Video Game Control Dimensionality Analysis
2014 (English)In: Proceedings of the 2014 Conference on Interactive Entertainment (IE2014) / [ed] Blackmore, K., Nesbitt, K., and Smith, S.P., New York: Association for Computing Machinery (ACM), 2014Conference paper (Refereed)
In this paper we have studied the video games control dimensionality and its effects on the traditional way of interpreting difficulty and familiarity in games. This paper presents the findings in which we have studied the Xbox 360 console’s games control dimensionality. Multivariate statistical operations were performed on the collected data from 83 different games of Xbox 360. It was found that the player’s perceived level of familiarity and difficulty can be influenced by the game control dimensionality. We also found that the perceived difficulty varies with control dimensionality and that the familiarity tends to show no relation to the user’s perceived difficulty. A way to measure and better understand familiarity and difficulty for games using the control dimensionality can thus give a better interpretation of different genres of games to its players and also to the game designers for further improvements in games’ design. Positive transfer of this could bring forward new knowledge for game designers to augment learning of different genres of games.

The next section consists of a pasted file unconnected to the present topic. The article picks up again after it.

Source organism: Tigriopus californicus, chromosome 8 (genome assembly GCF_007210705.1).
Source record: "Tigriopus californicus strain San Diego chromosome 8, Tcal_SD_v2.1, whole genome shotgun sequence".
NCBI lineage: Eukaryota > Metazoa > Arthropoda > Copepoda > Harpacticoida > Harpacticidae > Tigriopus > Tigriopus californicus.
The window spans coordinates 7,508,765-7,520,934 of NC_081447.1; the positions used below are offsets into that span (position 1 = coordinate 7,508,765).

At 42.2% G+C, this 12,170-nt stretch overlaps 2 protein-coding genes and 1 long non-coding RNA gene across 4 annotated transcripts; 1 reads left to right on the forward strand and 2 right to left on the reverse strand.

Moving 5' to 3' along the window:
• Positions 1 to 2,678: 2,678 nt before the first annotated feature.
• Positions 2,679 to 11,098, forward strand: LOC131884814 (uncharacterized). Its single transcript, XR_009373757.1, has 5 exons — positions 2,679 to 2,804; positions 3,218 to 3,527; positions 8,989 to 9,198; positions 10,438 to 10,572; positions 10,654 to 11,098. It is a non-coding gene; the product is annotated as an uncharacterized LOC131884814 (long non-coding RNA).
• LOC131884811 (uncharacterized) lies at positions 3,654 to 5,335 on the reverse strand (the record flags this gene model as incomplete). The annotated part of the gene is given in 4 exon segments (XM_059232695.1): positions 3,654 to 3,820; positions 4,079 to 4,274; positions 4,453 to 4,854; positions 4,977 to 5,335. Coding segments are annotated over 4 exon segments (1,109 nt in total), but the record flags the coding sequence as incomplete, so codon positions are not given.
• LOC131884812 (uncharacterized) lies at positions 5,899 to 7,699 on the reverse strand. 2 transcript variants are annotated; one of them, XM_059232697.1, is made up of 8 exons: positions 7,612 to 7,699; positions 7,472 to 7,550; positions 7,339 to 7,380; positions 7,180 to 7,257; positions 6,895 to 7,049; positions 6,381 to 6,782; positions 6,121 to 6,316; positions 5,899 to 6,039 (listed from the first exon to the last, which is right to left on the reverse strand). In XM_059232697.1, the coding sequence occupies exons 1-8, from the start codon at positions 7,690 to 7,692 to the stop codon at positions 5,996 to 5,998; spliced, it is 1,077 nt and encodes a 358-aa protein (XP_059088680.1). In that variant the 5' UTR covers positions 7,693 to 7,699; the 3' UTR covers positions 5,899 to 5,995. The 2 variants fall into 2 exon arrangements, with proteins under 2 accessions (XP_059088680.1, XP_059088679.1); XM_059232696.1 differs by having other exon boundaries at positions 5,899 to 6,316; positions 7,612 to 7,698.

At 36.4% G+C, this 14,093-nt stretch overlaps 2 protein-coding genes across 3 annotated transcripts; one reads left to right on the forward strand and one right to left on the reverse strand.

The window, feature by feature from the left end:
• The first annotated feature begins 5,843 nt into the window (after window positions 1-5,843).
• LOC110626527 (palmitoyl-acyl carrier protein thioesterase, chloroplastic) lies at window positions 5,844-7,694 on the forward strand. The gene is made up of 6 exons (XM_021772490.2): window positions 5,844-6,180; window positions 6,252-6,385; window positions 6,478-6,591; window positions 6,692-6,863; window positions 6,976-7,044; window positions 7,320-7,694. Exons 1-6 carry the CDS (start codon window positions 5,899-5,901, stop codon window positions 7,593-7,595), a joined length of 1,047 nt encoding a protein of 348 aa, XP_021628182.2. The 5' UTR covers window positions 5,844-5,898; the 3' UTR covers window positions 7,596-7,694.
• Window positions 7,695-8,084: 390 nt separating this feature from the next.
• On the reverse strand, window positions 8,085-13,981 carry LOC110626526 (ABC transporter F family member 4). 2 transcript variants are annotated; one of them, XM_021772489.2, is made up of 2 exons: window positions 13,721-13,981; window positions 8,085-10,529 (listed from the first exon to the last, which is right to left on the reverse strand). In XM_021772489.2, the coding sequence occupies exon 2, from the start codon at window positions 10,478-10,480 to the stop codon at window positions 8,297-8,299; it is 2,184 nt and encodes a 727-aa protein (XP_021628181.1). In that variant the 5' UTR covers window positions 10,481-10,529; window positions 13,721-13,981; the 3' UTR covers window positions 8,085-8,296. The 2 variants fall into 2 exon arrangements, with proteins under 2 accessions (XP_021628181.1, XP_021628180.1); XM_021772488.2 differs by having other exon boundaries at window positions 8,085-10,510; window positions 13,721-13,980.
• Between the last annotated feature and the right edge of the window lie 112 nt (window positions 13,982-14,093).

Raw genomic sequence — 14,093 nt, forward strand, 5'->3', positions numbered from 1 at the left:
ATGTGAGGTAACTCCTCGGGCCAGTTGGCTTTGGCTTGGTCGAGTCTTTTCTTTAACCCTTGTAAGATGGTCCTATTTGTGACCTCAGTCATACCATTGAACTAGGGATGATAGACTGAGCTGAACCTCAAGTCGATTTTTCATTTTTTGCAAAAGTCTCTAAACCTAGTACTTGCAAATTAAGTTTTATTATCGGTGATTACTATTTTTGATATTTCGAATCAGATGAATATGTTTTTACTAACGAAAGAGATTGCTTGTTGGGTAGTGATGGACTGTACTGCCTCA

Place, publisher, year, edition, pages
New York: Association for Computing Machinery (ACM), 2014.
Game control, Video games, Control dimensionality, Game controller, Learning games
Human Computer Interaction
Research subject Computer Science with specialization in Human-Computer Interaction
IdentifiersURN: urn:nbn:se:uu:diva-234183DOI: 10.1145/2677758.2677784ISBN: 978-1-4503-2790-9OAI: oai:DiVA.org:uu-234183DiVA: diva2:755571
IE2014, 2-3 December 2014, Newcastle, Australia